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and the choice of your youth, was a man who might have been your grandfather, and who, three weeks before you married him, was an utter stranger to you? would she be content to reside in the country, apart from all society but mine ? would slie find healthful employment for mind and body in simple pursuits, and the cultivation of her intellect and her heart? No, none of these things were for her: every day I felt more deeply the mistake I had made; and as I became the more convinced how unfitted she was to secure my happiness, I saw, by contrast, how in you were united all the qualities I most loved and admired in woman.
“At length, the second period fixed for our marriage approached, and words cannot express the agonising struggle that then took place in my mind.
“ It was at that time that I paid you my last visit; I could not resist the longing desire that possessed me to behold you once more, ere the fatal barrier that must for ever separate my destiny from yours was raised; then, Hortense, I guessed not that you shared my feelings; I thought that whatever that last meeting, that last parting, would cost me, you would feel no more than a passing regret, that you were not to see for some time the friend for whom I know you entertained a real regard. When, however, my own emotion woke yours — when your changing colour, your silence, your whole demeanour, so different, during those two days, to what it had ever been before, showed me what I might have won, what I had lost, no words can paint my feelings.
“But I was resolved to carry out the sacrifice, not by a fresh indulgence of my emotion to excite yours, and I left you without a word of what was passing in my heart. .
“From here I proceeded at once to Tours. In a fortnight the bridal day was to arrive. Eugénie, to whom I had not
announced my intended visit, received me with a degree of embarrassment and even alarm, which surprised much more than it afflicted me.
“ Did you not receive my letter ?' she inquired. I had had no letter from her for some time.
“I wrote to you nearly a week ago,' she said. It was evident the epistle had arrived in Paris after I had quitted it for Roubillac. My visit was so obviously unwelcome, that I abridged it as much as possible, and returned to the hôtel where I had engaged rooms, my views very materially altered by what I had seen, and resolved to proceed with great caution before I completed a union which I began to perceive might not be any more in accordance with Eugénie's feelings than with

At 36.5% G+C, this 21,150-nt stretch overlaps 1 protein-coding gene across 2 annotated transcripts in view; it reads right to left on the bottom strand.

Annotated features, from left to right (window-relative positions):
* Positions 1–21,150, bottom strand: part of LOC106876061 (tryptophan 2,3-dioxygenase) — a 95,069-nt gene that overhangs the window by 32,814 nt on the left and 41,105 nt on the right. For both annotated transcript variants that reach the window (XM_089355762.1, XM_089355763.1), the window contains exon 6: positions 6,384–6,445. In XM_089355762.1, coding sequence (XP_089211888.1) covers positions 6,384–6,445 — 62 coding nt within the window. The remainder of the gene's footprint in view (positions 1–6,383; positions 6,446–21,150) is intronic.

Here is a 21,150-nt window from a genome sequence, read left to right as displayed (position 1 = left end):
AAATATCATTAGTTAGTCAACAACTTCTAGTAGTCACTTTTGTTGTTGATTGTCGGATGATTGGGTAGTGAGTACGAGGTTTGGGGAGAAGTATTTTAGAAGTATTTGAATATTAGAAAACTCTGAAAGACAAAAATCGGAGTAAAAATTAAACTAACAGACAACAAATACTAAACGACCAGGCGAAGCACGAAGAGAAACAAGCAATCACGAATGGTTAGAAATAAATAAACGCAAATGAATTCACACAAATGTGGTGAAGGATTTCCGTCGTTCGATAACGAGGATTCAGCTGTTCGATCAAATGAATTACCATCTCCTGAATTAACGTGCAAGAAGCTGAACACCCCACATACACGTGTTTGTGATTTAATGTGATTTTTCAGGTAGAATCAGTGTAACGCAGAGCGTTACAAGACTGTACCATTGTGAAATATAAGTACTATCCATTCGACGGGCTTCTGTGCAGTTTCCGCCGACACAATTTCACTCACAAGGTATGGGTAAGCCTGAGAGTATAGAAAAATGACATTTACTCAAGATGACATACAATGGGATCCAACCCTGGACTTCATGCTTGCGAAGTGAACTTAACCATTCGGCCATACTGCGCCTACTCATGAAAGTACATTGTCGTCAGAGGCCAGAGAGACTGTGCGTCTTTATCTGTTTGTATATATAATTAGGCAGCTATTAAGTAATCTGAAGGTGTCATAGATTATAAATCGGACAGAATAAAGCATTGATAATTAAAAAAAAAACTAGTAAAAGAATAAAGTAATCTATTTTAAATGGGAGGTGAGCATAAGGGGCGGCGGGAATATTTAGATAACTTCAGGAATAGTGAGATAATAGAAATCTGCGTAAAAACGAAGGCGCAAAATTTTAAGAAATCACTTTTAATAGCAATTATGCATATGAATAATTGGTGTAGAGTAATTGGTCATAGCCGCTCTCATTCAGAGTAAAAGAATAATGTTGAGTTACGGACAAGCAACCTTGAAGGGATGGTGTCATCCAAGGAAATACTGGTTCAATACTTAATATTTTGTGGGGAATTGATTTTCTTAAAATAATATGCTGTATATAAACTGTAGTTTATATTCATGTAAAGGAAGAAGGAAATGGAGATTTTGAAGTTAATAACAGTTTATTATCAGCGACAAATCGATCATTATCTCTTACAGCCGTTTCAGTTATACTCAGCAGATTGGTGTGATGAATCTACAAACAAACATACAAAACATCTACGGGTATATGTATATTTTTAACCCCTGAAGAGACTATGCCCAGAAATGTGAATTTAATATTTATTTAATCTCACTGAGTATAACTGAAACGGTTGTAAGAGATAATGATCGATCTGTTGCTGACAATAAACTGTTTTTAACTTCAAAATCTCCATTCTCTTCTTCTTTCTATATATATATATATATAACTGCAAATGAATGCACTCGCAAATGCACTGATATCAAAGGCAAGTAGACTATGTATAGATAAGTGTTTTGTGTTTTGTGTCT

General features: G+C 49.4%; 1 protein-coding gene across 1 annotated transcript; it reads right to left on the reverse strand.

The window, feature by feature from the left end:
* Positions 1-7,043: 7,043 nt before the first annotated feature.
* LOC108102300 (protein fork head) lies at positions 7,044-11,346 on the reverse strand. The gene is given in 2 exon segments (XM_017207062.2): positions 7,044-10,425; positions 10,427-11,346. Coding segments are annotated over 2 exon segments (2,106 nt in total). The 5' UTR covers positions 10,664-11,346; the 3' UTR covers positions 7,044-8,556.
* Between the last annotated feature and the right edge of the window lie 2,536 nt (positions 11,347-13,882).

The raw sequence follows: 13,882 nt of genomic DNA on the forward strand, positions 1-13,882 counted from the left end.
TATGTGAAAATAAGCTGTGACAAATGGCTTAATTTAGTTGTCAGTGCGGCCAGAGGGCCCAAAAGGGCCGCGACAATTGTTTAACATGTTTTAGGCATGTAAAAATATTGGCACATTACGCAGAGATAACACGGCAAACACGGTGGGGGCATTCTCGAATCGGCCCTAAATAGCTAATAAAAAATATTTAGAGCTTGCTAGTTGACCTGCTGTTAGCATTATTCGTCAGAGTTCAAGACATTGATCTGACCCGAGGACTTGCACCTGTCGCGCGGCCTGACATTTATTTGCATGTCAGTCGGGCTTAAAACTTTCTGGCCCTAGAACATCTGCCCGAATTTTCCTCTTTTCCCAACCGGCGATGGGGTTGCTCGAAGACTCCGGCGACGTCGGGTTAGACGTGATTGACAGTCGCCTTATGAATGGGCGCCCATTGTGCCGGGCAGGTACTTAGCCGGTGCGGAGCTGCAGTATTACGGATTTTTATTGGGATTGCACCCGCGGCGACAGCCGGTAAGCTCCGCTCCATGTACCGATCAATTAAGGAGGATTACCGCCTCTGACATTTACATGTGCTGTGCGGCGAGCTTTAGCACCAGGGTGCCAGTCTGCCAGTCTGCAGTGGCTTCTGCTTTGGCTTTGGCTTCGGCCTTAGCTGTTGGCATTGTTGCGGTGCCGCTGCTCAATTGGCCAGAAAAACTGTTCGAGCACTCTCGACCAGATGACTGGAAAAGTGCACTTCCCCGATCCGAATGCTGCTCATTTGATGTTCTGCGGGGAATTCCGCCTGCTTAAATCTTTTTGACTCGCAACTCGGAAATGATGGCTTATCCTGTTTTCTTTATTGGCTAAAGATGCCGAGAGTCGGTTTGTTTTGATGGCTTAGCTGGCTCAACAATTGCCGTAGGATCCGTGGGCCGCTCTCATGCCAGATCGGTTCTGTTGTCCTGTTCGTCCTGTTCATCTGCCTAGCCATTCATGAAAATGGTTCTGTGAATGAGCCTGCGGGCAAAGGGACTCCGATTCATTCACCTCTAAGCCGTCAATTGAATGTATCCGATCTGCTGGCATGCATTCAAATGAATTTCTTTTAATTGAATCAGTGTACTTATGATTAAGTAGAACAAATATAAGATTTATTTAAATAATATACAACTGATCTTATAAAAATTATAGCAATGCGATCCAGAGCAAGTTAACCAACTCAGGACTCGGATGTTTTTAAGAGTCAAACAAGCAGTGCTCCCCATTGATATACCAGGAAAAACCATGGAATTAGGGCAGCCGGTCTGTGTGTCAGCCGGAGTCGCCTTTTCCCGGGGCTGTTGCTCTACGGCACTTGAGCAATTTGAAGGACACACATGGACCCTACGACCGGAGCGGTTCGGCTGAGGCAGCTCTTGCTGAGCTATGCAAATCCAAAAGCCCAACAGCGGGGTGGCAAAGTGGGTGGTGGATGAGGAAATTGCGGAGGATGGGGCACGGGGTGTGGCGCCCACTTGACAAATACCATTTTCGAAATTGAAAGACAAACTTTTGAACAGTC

my The next day, determined to come to an explanation, I was proceeding to her aunt's house, when I met, coming out of it, a man whom I had frequently seen in society in Paris, the Comte de Tournon, who enjoyed the reputation of having one of the largest fortunes, the emptiest head, and the most extensive stock of vanity, of any man of the Faubourg St. Germain. That such an individual should be on visiting terms with Madame de Villette, Eugénie's aunt, who, though perfectly respectable, was not in a position to render it likely her society should have much attraction for the Comte de Tournon, struck me as strange: as I advanced, I looked up at the window, and saw Eugénie standing there, evidently following his figure with her eyes, and wholly unconscious of the vicinity of mine; he turned and looked up too-saw her gazing – took off his hat -- and, with a smile of gratified vanity, pursued his way.
“In a few moments more I was at the door, and was told — the ladies were not at home! I had nothing for it but to retrace my steps; and on arriving at the inn, I found a letter from Eugénie, which had been left while I was out, the same in substance as the one she had written to Paris, and which, on my return there, I found. This epistle, as a master-piece of dissimulation, was really worthy of preservation. She told me, when she had so unguardedly betrayed the secret of her heart, she had guessed not the feelings of mine; that she was so overpowered with happiness at my declaration of affection, that she had, too credulously, too fondly, accepted, as a real attachment, a sentiment which she now believed was only drawn forth by an impulse of generosity and pity; that my changed manner had revealed to her that the union she once believed I desired as much as herself, was not one to secure my happiness, and that, therefore, she released me from an engagement she now knew was a chain that galled me, entreated me to see her no more, and bid me an eternal adieu. Enchanted as I was to be free, I would not accept my liberty on such terms; I proceeded at once to Madame de Villette's house, and, unannounced, entered the salon: there I beheld a party assembled, a notaire was reading the contrat de mariage of M. le Comte de Tournon and Mademoiselle Eugénie Latour! I apologised for my abrupt entry, retreated, et me voilà, chère et bonne Hortense, come to entreat that you will take pity on the
THE MAIDEN AT THE SPRING.
BY WILLIAM C. BENNETT.
PLEASANTLY the morning sun
Through the elm-tops streams;
The summer sunshine gleams;
The bubbling waters flow,
In tones forlorn and low,“O did he ever love me! how could he leave me so ! He came but with the violet - the rose it saw him go.”
Merrily the linnet sings
In the leaves o'erhead;
From beneath her tread;
Is soft, and sad, and low,“O did he ever love me ! how could he leave me so ! He came but with the violet — the rose it saw him go.” Hark! her ear has caught a sound,
Footsteps quick and light,
Ha! who springs to sight?
Upon the fountain's Gow;
That burden sad and low;